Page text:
Water level fluctuations and the ecosystem functioning of lakes
Peer reviewed, Journal article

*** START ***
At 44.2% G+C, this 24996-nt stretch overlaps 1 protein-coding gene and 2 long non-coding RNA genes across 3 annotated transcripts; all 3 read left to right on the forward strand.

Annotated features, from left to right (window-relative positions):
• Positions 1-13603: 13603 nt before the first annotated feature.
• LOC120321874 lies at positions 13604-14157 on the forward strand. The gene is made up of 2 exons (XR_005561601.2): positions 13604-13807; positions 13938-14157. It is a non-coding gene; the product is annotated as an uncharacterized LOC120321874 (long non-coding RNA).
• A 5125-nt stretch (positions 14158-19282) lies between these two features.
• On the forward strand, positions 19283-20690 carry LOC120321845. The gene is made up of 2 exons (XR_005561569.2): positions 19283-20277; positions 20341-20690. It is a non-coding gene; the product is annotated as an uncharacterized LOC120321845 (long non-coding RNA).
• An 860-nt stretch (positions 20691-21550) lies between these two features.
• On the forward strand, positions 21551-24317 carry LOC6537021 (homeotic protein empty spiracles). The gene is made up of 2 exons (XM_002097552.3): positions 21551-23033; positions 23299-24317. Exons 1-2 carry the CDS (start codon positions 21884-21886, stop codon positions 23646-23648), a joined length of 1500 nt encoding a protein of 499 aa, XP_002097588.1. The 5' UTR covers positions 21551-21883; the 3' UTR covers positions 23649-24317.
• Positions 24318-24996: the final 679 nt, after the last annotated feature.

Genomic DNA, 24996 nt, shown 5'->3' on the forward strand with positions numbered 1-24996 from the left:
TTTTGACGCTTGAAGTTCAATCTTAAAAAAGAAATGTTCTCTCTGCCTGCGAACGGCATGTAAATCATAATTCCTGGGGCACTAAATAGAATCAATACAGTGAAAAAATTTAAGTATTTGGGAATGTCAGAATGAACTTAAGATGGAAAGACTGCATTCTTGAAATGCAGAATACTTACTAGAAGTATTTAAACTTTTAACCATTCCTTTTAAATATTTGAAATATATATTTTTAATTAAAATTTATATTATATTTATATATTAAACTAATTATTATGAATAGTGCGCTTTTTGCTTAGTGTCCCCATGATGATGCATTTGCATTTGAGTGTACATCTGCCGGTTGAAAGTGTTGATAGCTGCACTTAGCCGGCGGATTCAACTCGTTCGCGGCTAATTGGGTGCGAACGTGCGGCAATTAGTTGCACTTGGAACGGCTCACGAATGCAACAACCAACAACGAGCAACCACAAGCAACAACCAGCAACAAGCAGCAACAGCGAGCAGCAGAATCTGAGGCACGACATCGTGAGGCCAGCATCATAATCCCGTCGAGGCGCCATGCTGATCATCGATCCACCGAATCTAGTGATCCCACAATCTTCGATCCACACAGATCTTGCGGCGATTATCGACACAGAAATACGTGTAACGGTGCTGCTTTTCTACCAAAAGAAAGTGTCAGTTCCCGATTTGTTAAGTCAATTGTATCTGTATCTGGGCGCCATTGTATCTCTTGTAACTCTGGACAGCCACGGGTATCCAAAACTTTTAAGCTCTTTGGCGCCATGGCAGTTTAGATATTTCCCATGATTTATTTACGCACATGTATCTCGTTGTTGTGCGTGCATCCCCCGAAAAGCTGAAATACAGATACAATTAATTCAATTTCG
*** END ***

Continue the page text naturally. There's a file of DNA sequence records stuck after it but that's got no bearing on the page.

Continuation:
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Hydrological regimes are key drivers of productivity and structure in freshwater ecosystems but are increasingly impacted by human activity. Using 17 published food web models of 13 African lakes as a case study, we explored relationships between seasonal and interannual water level fluctuations and 15 attributes related to ecosystem function. We interpreted our results in the context of Odum's ecosystem maturity hypothesis, as systems with higher magnitude fluctuations may be kept at an earlier maturity stage than those that are relatively stable. The data we compiled indicate that long-term changes in the hydrological regimes of African lakes have already taken place. We used Least Absolute Shrinkage and Selection Operator (LASSO) regression to examine relationships between ecosystem attributes and seven physical characteristics. Of these characteristics, interannual water level fluctuation magnitude was the most frequently retained predictor in the regression models. Our results indicate that interannual water level fluctuations are positively correlated with primary and overall production, but negatively correlated with fish diversity, transfer efficiency, and food chain length. These trends are opposite those expected with increasing ecosystem maturity. Interestingly, we found seasonal water level fluctuations to be positively correlated with biomass. An increase in standing biomass is generally associated with more mature ecosystems. However, we found that less production and biomass occurred at high trophic levels in highly fluctuating compared to relatively stable systems. This synthesis provides evidence that water level fluctuations are a key process influencing ecosystem structure and function in lakes.